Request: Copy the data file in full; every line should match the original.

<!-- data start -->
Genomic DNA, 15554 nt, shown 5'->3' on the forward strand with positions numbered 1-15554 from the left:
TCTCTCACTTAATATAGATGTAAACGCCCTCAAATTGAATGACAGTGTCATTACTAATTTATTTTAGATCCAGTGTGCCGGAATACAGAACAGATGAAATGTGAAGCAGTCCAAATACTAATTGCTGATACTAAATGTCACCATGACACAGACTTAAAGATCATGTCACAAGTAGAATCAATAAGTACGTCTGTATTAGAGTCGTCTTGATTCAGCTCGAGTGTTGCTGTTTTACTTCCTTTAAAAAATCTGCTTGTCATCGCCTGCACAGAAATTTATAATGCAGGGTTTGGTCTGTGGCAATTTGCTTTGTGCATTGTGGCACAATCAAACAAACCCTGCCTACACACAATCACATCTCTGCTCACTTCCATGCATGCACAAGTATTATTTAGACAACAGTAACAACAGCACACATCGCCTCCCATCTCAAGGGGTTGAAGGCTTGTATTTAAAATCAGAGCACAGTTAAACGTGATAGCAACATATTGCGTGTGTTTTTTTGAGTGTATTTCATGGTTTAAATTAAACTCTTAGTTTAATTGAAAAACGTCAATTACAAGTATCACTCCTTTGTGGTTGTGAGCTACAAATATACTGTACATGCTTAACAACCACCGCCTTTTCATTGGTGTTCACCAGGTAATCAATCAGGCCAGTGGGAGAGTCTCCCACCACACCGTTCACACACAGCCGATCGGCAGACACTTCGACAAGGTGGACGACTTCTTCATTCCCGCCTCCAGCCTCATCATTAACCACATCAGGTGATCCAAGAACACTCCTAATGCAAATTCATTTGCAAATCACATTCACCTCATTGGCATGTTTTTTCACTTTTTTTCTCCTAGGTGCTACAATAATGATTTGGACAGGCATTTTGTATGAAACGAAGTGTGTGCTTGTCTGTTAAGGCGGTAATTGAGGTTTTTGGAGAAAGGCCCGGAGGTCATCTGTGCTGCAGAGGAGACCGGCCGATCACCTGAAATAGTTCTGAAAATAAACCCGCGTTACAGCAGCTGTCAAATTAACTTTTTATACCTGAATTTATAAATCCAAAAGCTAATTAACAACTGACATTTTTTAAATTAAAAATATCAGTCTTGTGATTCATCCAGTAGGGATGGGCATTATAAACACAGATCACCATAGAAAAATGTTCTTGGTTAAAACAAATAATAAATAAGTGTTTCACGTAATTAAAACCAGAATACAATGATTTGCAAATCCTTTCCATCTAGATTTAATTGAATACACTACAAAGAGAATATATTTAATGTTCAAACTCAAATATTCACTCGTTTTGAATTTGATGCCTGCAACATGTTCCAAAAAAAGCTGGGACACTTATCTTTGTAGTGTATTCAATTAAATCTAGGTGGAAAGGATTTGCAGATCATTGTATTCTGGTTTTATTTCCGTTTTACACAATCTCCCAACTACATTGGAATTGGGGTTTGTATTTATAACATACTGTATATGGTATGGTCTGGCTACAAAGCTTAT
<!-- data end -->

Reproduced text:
Genomic DNA, 15554 nt, shown 5'->3' on the forward strand with positions numbered 1-15554 from the left:
TCTCTCACTTAATATAGATGTAAACGCCCTCAAATTGAATGACAGTGTCATTACTAATTTATTTTAGATCCAGTGTGCCGGAATACAGAACAGATGAAATGTGAAGCAGTCCAAATACTAATTGCTGATACTAAATGTCACCATGACACAGACTTAAAGATCATGTCACAAGTAGAATCAATAAGTACGTCTGTATTAGAGTCGTCTTGATTCAGCTCGAGTGTTGCTGTTTTACTTCCTTTAAAAAATCTGCTTGTCATCGCCTGCACAGAAATTTATAATGCAGGGTTTGGTCTGTGGCAATTTGCTTTGTGCATTGTGGCACAATCAAACAAACCCTGCCTACACACAATCACATCTCTGCTCACTTCCATGCATGCACAAGTATTATTTAGACAACAGTAACAACAGCACACATCGCCTCCCATCTCAAGGGGTTGAAGGCTTGTATTTAAAATCAGAGCACAGTTAAACGTGATAGCAACATATTGCGTGTGTTTTTTTGAGTGTATTTCATGGTTTAAATTAAACTCTTAGTTTAATTGAAAAACGTCAATTACAAGTATCACTCCTTTGTGGTTGTGAGCTACAAATATACTGTACATGCTTAACAACCACCGCCTTTTCATTGGTGTTCACCAGGTAATCAATCAGGCCAGTGGGAGAGTCTCCCACCACACCGTTCACACACAGCCGATCGGCAGACACTTCGACAAGGTGGACGACTTCTTCATTCCCGCCTCCAGCCTCATCATTAACCACATCAGGTGATCCAAGAACACTCCTAATGCAAATTCATTTGCAAATCACATTCACCTCATTGGCATGTTTTTTCACTTTTTTTCTCCTAGGTGCTACAATAATGATTTGGACAGGCATTTTGTATGAAACGAAGTGTGTGCTTGTCTGTTAAGGCGGTAATTGAGGTTTTTGGAGAAAGGCCCGGAGGTCATCTGTGCTGCAGAGGAGACCGGCCGATCACCTGAAATAGTTCTGAAAATAAACCCGCGTTACAGCAGCTGTCAAATTAACTTTTTATACCTGAATTTATAAATCCAAAAGCTAATTAACAACTGACATTTTTTAAATTAAAAATATCAGTCTTGTGATTCATCCAGTAGGGATGGGCATTATAAACACAGATCACCATAGAAAAATGTTCTTGGTTAAAACAAATAATAAATAAGTGTTTCACGTAATTAAAACCAGAATACAATGATTTGCAAATCCTTTCCATCTAGATTTAATTGAATACACTACAAAGAGAATATATTTAATGTTCAAACTCAAATATTCACTCGTTTTGAATTTGATGCCTGCAACATGTTCCAAAAAAAGCTGGGACACTTATCTTTGTAGTGTATTCAATTAAATCTAGGTGGAAAGGATTTGCAGATCATTGTATTCTGGTTTTATTTCCGTTTTACACAATCTCCCAACTACATTGGAATTGGGGTTTGTATTTATAACATACTGTATATGGTATGGTCTGGCTACAAAGCTTAT